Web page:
why can people who aren’t able to see properly IRL, see in VR?


I just saw a post about a 93 yo woman (who could barely see and only in her peripheral vision) using a VR headset and the post said that it turns out she could see properly in VR. So she experienced Google Earth and various places and she was mesmerised. It was also mentioned that she hasn’t seen colours like that in years. There were also multiple comments about people who could see in VR but not IRL. What is the explanation for this?

In: Technology


VR technology isn’t some miracle that can let blind people see color.

What is most likely is that the old woman has something that makes absorption of light via her lenses difficult. For example, cataracts, clouding of your eyes’ lenses as you grow, can do this and lead to blurry or unfocused vision that might appear faded.

VR, which is actually very close to your face, only simulates the appearance of distance and depth, much like a hyper-realistic painting. This is the best explanation I can come up with.

There is a lot of things VR compensate for as a side effect of the technology.

If you need lots of light, it can be set plenty bright.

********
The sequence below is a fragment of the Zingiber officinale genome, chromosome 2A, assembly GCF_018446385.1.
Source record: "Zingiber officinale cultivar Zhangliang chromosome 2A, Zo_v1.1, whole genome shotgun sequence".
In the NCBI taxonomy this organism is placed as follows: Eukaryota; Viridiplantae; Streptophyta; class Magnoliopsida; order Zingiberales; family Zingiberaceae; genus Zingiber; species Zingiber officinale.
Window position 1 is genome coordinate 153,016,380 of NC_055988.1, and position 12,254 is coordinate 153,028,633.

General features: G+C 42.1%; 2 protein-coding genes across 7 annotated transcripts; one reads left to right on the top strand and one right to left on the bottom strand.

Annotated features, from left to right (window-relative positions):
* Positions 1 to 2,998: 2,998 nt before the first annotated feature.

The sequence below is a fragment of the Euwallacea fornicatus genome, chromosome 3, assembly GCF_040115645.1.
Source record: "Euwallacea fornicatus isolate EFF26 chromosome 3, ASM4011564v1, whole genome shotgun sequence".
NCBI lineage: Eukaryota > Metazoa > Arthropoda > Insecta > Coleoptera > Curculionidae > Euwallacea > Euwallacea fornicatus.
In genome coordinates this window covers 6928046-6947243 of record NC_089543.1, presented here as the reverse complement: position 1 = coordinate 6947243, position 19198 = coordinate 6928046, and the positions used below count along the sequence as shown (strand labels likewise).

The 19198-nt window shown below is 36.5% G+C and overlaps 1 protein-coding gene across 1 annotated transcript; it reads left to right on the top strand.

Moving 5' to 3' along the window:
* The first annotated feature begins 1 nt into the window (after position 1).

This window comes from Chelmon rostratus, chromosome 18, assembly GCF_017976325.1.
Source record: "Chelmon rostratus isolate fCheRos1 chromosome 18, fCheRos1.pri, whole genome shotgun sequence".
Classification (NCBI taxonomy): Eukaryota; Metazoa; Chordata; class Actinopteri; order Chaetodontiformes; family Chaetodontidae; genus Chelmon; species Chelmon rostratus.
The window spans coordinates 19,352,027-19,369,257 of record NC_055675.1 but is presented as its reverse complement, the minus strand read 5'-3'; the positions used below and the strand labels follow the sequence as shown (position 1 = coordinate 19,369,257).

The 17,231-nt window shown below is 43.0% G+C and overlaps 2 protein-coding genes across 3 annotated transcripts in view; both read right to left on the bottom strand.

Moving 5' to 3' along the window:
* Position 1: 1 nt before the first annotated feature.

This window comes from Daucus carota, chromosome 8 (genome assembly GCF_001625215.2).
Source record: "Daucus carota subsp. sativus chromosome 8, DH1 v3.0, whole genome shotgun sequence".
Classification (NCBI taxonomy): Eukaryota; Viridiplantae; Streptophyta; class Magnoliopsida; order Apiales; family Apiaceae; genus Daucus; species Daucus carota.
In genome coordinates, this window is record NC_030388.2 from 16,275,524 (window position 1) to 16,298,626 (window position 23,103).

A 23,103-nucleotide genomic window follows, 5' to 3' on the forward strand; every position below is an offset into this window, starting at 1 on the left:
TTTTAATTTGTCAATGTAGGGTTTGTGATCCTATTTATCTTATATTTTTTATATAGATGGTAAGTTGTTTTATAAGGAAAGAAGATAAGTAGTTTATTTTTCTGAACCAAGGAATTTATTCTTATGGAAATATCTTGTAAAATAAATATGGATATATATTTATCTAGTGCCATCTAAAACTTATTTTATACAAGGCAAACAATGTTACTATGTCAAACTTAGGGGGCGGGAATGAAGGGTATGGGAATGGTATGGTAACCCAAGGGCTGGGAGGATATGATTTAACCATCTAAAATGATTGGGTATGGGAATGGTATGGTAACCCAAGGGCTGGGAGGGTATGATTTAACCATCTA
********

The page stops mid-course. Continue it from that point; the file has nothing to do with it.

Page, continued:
If you need saturated colors, it can be set plenty colorful.

If you can only see sharp at a specific distance (short or long), it can put the entire field of view at that distance. That is, if you don’t artificially make depth of field blur, it does not have any blur.

Glasses instead can’t increase the amount of light, or make it more colorful, and they can move the focal distance closer or father apart, but they can’t put everything in focus at once.

That’s also why if you have vision problem and can’t find your glasses, looking at your smartphone screen through the camera actually allow you to see clearly!

Screens are very close to your face with VR obviously, and only simulate depth. People who are nearsighted can generally see in VR pretty clearly, even without glasses. In terms of her perception of color, it’s possible the headset she used had OLED panels (like the Vive, Rift, or Quest). OLEDs have much better contrast than LCDs or LEDs which will make the colors ‘pop’ much more.